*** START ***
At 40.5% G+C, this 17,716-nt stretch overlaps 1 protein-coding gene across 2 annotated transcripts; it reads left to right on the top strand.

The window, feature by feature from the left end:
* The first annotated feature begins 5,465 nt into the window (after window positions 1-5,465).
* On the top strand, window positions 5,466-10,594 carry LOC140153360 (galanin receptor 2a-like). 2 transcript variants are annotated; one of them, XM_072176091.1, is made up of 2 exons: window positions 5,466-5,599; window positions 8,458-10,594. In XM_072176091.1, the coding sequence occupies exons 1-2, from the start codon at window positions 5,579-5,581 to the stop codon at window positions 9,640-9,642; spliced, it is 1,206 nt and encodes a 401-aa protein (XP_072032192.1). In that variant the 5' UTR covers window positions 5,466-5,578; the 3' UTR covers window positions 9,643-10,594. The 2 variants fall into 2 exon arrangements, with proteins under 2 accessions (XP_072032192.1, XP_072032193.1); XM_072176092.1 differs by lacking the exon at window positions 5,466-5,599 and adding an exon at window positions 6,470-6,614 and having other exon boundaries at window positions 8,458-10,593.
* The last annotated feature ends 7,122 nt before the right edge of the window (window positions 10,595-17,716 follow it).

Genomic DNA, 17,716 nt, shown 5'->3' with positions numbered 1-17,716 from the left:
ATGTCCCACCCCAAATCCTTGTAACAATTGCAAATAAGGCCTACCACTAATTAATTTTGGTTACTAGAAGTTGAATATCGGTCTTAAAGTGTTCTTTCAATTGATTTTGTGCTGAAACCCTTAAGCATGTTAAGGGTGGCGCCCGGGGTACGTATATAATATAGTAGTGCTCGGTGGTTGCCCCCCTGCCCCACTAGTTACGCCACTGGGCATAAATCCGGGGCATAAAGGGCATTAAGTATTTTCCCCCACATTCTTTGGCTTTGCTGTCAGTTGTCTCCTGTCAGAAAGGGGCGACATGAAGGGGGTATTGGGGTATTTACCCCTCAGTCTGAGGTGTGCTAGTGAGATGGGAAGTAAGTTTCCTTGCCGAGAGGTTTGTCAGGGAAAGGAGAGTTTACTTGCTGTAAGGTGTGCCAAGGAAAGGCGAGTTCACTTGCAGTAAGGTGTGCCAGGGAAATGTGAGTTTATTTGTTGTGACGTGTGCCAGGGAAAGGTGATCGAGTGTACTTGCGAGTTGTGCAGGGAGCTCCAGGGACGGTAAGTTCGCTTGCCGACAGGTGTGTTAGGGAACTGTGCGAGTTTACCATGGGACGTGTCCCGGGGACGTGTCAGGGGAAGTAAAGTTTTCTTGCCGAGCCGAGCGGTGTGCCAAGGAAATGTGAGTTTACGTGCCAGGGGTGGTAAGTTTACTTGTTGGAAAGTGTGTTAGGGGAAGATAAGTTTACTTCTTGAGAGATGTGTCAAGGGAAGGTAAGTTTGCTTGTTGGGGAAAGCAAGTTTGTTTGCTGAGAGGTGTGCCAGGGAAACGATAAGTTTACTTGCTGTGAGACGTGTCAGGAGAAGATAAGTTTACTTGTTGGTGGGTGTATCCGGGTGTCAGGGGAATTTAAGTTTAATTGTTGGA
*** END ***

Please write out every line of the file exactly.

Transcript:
At 40.5% G+C, this 17,716-nt stretch overlaps 1 protein-coding gene across 2 annotated transcripts; it reads left to right on the top strand.

The window, feature by feature from the left end:
* The first annotated feature begins 5,465 nt into the window (after window positions 1-5,465).
* On the top strand, window positions 5,466-10,594 carry LOC140153360 (galanin receptor 2a-like). 2 transcript variants are annotated; one of them, XM_072176091.1, is made up of 2 exons: window positions 5,466-5,599; window positions 8,458-10,594. In XM_072176091.1, the coding sequence occupies exons 1-2, from the start codon at window positions 5,579-5,581 to the stop codon at window positions 9,640-9,642; spliced, it is 1,206 nt and encodes a 401-aa protein (XP_072032192.1). In that variant the 5' UTR covers window positions 5,466-5,578; the 3' UTR covers window positions 9,643-10,594. The 2 variants fall into 2 exon arrangements, with proteins under 2 accessions (XP_072032192.1, XP_072032193.1); XM_072176092.1 differs by lacking the exon at window positions 5,466-5,599 and adding an exon at window positions 6,470-6,614 and having other exon boundaries at window positions 8,458-10,593.
* The last annotated feature ends 7,122 nt before the right edge of the window (window positions 10,595-17,716 follow it).

Genomic DNA, 17,716 nt, shown 5'->3' with positions numbered 1-17,716 from the left:
ATGTCCCACCCCAAATCCTTGTAACAATTGCAAATAAGGCCTACCACTAATTAATTTTGGTTACTAGAAGTTGAATATCGGTCTTAAAGTGTTCTTTCAATTGATTTTGTGCTGAAACCCTTAAGCATGTTAAGGGTGGCGCCCGGGGTACGTATATAATATAGTAGTGCTCGGTGGTTGCCCCCCTGCCCCACTAGTTACGCCACTGGGCATAAATCCGGGGCATAAAGGGCATTAAGTATTTTCCCCCACATTCTTTGGCTTTGCTGTCAGTTGTCTCCTGTCAGAAAGGGGCGACATGAAGGGGGTATTGGGGTATTTACCCCTCAGTCTGAGGTGTGCTAGTGAGATGGGAAGTAAGTTTCCTTGCCGAGAGGTTTGTCAGGGAAAGGAGAGTTTACTTGCTGTAAGGTGTGCCAAGGAAAGGCGAGTTCACTTGCAGTAAGGTGTGCCAGGGAAATGTGAGTTTATTTGTTGTGACGTGTGCCAGGGAAAGGTGATCGAGTGTACTTGCGAGTTGTGCAGGGAGCTCCAGGGACGGTAAGTTCGCTTGCCGACAGGTGTGTTAGGGAACTGTGCGAGTTTACCATGGGACGTGTCCCGGGGACGTGTCAGGGGAAGTAAAGTTTTCTTGCCGAGCCGAGCGGTGTGCCAAGGAAATGTGAGTTTACGTGCCAGGGGTGGTAAGTTTACTTGTTGGAAAGTGTGTTAGGGGAAGATAAGTTTACTTCTTGAGAGATGTGTCAAGGGAAGGTAAGTTTGCTTGTTGGGGAAAGCAAGTTTGTTTGCTGAGAGGTGTGCCAGGGAAACGATAAGTTTACTTGCTGTGAGACGTGTCAGGAGAAGATAAGTTTACTTGTTGGTGGGTGTATCCGGGTGTCAGGGGAATTTAAGTTTAATTGTTGGA